Science. Communication. Community.
What does dance have to do with the Higgs boson? And how does glass relate to our internal organs? Seven collaborative projects unveiled this week at the International Festival of Arts & Ideas make the case that science doesn’t have to stay in the lab—and art doesn’t have to stay in the studio.
by Jessica McDonald
Upon viewing her first surgeries, Yale medical student Lucinda Liu was struck by the vibrancy of so many of the body’s organs: the gallbladder’s unusual, and infectious greenness; the range in yellow hue of different types of fat; the shockingly bright cherry red of the oxygenated blood in the heart. Since a protective layer of skin blankets these tissues and organs, barring an injury or other malady that lets light in, most people never get to see the wide color palates of their own bodies.
Fascinated by this idea, Liu wanted to change that, so she teamed up with several Yale physicians and glass artists. The resulting work is now on view at the Yale University School of Art until June 28th. In one piece, 200 glassblown ‘gallbladders’ hang in suspension. A massive blob of yellow abdominal fat overflows from a kitchen table in “Draped Omentum.” A series of more abstract, nest-like ‘wombs’ cradle spheres of clear glass, and a carefully constructed stained glass work depicting the heart invokes the Madonna and Child. Each goes beyond vividness, and challenges the viewer to think more deeply about how each bodily component is typically regarded—whether largely dispensable (gallbladder), disgusting (fat), or beautiful (the heart and womb).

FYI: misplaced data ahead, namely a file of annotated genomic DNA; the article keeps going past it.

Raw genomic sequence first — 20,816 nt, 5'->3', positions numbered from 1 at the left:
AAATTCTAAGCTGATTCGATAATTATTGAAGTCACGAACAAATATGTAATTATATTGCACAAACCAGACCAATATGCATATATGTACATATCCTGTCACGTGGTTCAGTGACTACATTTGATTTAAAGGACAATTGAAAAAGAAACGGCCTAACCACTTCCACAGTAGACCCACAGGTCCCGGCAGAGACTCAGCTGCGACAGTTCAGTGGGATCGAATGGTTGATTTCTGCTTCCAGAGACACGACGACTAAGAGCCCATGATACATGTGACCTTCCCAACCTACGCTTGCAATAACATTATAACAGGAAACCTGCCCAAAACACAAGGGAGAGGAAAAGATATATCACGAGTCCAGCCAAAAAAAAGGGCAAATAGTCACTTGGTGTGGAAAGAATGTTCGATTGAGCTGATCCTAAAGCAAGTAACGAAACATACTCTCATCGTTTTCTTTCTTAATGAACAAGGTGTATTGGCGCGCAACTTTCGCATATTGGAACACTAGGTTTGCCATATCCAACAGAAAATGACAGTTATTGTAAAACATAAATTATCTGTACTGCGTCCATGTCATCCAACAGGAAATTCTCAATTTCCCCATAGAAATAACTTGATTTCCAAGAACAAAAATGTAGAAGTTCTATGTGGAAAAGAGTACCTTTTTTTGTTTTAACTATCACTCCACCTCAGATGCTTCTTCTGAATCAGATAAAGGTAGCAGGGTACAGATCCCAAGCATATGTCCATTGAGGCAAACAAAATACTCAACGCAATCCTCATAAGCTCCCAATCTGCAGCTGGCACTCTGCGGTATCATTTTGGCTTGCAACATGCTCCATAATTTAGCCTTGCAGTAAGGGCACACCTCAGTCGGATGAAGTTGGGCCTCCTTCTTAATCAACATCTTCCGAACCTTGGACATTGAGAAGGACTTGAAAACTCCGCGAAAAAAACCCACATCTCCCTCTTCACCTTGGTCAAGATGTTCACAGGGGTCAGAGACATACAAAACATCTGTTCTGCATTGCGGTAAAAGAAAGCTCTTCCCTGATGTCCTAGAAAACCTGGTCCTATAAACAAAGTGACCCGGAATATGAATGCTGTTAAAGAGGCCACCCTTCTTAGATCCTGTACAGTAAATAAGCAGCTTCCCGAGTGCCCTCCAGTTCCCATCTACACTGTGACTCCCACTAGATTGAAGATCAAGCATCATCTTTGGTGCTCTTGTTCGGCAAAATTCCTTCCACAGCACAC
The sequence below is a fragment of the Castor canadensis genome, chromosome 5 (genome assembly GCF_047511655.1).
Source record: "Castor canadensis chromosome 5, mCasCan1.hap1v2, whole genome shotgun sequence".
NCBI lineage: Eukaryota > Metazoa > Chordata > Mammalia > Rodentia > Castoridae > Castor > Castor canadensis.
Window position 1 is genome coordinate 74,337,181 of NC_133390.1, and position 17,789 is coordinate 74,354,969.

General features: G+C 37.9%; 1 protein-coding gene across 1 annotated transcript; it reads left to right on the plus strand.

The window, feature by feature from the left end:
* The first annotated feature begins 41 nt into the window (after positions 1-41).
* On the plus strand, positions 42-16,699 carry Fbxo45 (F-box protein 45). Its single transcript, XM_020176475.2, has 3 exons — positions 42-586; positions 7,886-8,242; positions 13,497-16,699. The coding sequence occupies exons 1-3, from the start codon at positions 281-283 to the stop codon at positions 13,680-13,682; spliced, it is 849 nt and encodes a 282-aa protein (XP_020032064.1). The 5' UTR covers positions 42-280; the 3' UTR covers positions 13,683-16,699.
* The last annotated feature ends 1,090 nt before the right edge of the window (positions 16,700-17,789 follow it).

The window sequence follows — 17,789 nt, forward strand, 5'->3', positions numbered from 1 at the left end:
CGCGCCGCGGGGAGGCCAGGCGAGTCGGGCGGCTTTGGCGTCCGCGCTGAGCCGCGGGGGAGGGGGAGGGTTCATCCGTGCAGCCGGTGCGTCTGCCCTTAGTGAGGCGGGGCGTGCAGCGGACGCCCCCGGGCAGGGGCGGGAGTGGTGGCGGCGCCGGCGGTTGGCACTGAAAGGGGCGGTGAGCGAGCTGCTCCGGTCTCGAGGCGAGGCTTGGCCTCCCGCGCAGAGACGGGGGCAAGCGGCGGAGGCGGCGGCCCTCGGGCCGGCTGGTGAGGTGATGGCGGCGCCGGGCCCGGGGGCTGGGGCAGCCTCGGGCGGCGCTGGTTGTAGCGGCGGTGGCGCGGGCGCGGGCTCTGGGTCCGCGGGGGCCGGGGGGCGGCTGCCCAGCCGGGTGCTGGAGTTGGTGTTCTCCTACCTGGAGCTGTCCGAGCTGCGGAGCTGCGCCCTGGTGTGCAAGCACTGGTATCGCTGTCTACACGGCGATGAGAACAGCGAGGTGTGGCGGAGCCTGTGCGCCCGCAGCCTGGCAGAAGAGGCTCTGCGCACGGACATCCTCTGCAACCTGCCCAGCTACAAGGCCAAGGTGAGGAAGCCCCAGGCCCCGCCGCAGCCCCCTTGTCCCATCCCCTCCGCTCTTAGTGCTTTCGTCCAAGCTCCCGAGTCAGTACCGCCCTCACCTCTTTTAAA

Another project, “Discovering the Higgs,” tackles particle physics with dance. Sarah Demers, an Assistant Professor of Physics at Yale who does research at the large hadron collider at CERN, collaborated with Emily Coates, a choreographer and dancer, and director of dance studies at Yale. Demers and Coates wanted to explain the Higgs boson discovery in a novel visual way, and realized after interviewing lots of scientists at CERN that gestures were an integral part of communication.
“No one can talk about the Higgs boson with their hands in their pockets,” said Coates during the public discussion of her work. Upon reviewing video of the interviews, these movements were used in the story-telling choreography. The idea of using dance to explain quantum mechanics is perhaps counter-intuitive.
“You’re asking for a macroscopic framework for something that doesn’t have one,” Demers said. But instead of being problematic, Demers views this gap as precisely what helps people understand the physics better. “It really sharpens the exact physics we can’t embody.”
Other projects include a crowd-sourced mapping tool to explore a “sense of place” in literature; the use of sculpture to make income disparities tangible; the application of math and design to beer production; the cross-fertilization of neuroscience and theater to investigate Post Traumatic Stress Disorder (PTSD); and the “pluripotency dance,” a performance piece incorporating the science and ethics of stem cell research.
For more on each of the collaborations, see the Reintegrate website.